New Delhi: Maha Shivratri, which is considered one of the most auspicious festivals, is celebrated annually with much fervour and excitement across India. This occasion, the literal translation of which is 'the great night of Shiva', will be celebrated on March 1 this year.
It's believed that while there is a Shivratri every lunisolar month of the Hindu calendar, the Maha Shivratri, happens only once every year, in February/March, when winter comes to an end and spring and summer begin.
Out of the 12 Shivratris observed in any given year, Maha Shivratri is considered especially auspicious, as it is supposed to be the night of convergence of Shiva and Shakti, which in essence means the male and feminine energies that keep the world in balance. Shiva and Shakti are revered as the embodiment of love, power, and oneness.
There are different legends throughout history that describe the significance of Maha Shivratri. According to a legend, Lord Shiva and Goddess Parvati tied the knot on this day. Purusha (mindfulness) is embodied by Lord Shiva, whilst Prakriti (nature) is embodied by Maa Parvati. With the union of both consciousness and energy, it facilitates creation.
Another story says, during Samudra Manthan, a pot emerged from the ocean which consisted of poison. All the Gods and demons were terrified that this will destroy the entire world and so, Gods went to Lord Shiva for help.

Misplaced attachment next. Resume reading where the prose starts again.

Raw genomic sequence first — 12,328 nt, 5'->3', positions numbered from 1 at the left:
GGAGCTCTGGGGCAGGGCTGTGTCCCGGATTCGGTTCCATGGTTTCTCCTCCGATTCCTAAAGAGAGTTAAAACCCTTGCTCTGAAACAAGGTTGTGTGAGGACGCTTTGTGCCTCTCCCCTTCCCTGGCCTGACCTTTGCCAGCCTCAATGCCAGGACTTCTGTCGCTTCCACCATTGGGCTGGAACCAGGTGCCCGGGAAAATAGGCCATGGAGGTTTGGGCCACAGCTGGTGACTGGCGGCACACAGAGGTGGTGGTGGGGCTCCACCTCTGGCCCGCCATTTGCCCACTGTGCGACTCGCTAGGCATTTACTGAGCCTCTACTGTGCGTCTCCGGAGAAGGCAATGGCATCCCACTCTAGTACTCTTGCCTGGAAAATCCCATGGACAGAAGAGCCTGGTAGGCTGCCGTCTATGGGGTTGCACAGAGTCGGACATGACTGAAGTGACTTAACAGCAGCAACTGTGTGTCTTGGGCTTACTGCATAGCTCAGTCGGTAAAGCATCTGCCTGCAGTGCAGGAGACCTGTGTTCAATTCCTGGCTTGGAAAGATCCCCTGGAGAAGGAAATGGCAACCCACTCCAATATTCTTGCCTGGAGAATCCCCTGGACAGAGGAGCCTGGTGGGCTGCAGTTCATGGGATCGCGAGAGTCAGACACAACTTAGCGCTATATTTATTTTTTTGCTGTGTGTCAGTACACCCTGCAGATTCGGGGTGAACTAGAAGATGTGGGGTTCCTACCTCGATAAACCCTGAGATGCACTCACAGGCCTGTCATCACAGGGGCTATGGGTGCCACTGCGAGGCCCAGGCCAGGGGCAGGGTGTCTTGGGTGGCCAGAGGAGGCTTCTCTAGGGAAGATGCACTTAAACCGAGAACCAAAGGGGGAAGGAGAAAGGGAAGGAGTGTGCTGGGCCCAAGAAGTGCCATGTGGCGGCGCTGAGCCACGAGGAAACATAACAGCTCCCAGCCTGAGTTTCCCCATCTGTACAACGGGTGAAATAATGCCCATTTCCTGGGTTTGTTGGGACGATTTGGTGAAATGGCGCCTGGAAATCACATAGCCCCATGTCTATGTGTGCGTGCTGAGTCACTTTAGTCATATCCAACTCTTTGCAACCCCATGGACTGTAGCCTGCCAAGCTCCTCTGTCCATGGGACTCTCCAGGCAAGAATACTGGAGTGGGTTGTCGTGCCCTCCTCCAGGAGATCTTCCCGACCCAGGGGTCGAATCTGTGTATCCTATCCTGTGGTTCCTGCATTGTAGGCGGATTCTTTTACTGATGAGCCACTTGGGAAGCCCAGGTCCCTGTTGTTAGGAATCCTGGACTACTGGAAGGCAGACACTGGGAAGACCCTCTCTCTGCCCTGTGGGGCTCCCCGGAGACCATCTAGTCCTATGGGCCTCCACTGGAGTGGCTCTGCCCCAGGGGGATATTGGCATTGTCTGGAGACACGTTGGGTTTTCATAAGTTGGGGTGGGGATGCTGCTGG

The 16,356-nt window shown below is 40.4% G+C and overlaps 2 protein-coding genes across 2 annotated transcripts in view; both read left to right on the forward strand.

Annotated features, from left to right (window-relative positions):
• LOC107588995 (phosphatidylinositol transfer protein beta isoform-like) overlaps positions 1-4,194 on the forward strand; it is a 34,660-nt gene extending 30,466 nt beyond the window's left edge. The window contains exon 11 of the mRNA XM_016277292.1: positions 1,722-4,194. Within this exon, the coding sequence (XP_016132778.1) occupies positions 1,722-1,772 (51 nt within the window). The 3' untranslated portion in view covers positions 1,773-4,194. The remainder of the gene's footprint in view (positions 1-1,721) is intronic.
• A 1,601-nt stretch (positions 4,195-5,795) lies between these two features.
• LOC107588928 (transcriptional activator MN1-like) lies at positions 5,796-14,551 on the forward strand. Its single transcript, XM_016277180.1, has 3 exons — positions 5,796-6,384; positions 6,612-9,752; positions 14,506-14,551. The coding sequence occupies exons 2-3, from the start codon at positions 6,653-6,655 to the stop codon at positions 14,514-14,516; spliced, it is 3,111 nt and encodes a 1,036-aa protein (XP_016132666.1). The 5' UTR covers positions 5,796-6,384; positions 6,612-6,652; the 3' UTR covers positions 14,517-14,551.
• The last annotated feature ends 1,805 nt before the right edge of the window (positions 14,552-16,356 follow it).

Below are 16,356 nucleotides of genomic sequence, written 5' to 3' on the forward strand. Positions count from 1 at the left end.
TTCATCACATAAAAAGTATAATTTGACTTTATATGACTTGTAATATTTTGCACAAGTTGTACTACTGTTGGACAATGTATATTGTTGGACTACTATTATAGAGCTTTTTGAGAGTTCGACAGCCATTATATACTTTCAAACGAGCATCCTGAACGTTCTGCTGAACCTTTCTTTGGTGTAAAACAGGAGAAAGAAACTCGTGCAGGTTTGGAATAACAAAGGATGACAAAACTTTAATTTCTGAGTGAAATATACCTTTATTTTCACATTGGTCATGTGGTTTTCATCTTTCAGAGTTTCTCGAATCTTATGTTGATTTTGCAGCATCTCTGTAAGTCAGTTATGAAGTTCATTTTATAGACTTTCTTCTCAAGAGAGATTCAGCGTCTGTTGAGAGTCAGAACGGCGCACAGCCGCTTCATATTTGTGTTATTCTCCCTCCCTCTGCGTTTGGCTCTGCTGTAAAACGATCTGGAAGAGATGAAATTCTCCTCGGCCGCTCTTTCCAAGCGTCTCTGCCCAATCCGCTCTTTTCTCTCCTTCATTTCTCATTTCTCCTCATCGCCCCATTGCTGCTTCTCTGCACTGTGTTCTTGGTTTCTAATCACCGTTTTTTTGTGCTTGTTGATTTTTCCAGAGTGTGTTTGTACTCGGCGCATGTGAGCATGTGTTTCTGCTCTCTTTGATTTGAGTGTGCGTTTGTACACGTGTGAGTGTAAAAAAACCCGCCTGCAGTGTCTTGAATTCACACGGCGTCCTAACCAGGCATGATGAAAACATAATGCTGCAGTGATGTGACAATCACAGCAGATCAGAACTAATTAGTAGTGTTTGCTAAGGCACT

To protect the entire world from the evil effects, Shiva drank the entire poison and held it in his throat instead of swallowing it. Due to this, his throat became blue and hence he came to be known as Neelakantha.
Maha Shivratri is observed in several states of India like Uttarakhand, Rajasthan, Uttar Pradesh, Madhya Pradesh, Punjab, Himachal Pradesh, and Bihar.
On this auspicious day, followers and devotees of Shiva observe fast and special pujas are performed in several temples of Shiva across the world. They offer milk to the Shivaling and pray for moksha.
Several devotees pray the whole night, chant mantras in praise of Lord Shiva. Besides the celebration of the marriage of Shiva and Shakti, unmarried women pray and observe fasts on the day to wish for a partner as compassionate as Lord Shiva. On this day, in various temples fairs and cultural programmes are also organised.
According to the scriptures, those people who perform puja, fast, and offer prayers to Lord Shiva are blessed with good luck. Many people also think that Maha Shivratri fast reminds devotees that pride, ego and falsehood lead to downfall only. All in all, this is a day when positivity wins over negativity. (ANI)